At first sight, School for Scandal seems a tailor-made opportunity for director Declan Donnellan to prove that there s life after Cheek By Jowl, his now defunct but still renowned touring company. School for Scandal is one of the first modern plays in terms of its political nuances, overlaid with much romping and wordplay, and its contemporary setting.
Indeed, as this production s programme notes point out, the play was revived, shortly after its opening, as an explicitly political drama such were the resonances for a contemporary audience. And certainly, in this modern time where the question of how much people s private lives should be revealed to the public, this play retains its relevance. Nevertheless, despite such promising indicators, this is a profoundly disappointing production.
We re quickly thrust into the play within the play as the troop of players are assembled to perform in front of the Prince Regent. It s never made clear what the point of this particular trick is - except that it allows us to see that Sheridan himself plays the part of the drunken, dissolute, good-hearted Charles (a ready identification with the soon to be bankrupt). Whatever the reason, the concept didn t quite work.
Nor did the entire first half of this production. Admittedly, there s a lot of exposition to get through before we come to all the twists in the later part of the play, but that s really no excuse for the plodding tempo and lack of spark. Part of the problem is Deborah Findley s Lady Sneerwell, the pivot of the “school for scandal”. She really doesn t dominate as one would expect this character to.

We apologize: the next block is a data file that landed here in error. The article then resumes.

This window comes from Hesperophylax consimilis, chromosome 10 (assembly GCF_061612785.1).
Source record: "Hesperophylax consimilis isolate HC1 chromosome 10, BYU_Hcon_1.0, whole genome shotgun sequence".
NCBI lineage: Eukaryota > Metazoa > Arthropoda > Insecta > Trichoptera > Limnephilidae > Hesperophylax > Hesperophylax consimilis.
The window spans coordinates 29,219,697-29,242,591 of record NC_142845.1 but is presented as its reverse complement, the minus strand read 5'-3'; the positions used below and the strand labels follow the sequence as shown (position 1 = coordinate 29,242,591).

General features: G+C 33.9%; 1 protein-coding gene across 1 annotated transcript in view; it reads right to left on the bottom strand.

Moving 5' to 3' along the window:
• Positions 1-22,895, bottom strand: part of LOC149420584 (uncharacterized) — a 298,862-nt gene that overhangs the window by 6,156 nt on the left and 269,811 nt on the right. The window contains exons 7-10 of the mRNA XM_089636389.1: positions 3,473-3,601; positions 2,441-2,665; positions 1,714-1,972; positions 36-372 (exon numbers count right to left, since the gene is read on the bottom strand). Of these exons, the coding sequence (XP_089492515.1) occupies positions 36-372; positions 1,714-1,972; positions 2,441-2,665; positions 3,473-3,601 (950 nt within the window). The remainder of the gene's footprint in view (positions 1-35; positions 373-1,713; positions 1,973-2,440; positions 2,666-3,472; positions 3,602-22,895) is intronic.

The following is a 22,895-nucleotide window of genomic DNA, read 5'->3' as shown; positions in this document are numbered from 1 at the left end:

There are compensations, thankfully - Kenneth Cranham as the much put-upon Sir Peter Teazle and Celia Imrie as Lady Candour could probably perform these parts in their sleep, and Emma Fielding plays a fetching Lady Teazle while Robert Goodale is a scheming, conniving slippery Snake, the newspaperman who hates to be seen doing good. But its the two old Cheek by Jowl hands who steal the show - Matthew Macfadyen is an excellent and vigorous Charles/Sheridan and Stephen Mangan, who was a superb Don Pedro in Cheek by Jowl s Much Ado earlier this year, steals the show as a spiteful, pretentious preposterous Sir Benjamin Backbite.
It says something that a relatively minor part dominates the production so.